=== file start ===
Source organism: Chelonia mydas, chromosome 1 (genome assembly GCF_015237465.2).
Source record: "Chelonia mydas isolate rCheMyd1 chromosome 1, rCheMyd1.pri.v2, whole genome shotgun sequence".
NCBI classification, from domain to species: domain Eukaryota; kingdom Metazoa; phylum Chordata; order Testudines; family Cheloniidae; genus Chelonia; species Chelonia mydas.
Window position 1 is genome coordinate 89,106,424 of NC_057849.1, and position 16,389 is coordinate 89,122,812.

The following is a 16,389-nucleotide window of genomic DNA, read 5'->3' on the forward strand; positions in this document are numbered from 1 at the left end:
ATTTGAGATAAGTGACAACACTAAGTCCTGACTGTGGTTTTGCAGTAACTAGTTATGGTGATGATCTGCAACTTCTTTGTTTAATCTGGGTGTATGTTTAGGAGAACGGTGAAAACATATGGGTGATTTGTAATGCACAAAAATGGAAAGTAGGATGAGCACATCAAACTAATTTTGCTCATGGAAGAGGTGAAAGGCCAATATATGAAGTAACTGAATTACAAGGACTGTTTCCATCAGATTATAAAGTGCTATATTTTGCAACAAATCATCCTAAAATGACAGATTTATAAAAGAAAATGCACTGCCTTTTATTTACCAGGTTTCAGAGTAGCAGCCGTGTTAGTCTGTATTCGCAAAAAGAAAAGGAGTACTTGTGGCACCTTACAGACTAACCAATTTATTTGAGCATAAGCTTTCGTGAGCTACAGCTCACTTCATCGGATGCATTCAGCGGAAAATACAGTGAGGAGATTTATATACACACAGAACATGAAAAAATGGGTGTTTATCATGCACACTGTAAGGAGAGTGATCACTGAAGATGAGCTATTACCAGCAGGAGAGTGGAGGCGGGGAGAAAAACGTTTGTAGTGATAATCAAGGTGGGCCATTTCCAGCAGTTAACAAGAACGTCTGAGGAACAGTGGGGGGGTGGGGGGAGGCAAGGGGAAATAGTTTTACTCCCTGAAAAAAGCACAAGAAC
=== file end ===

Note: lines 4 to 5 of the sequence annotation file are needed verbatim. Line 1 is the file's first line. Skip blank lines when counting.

Window position 1 is genome coordinate 89,106,424 of NC_057849.1, and position 16,389 is coordinate 89,122,812.

The following is a 16,389-nucleotide window of genomic DNA, read 5'->3' on the forward strand; positions in this document are numbered from 1 at the left end: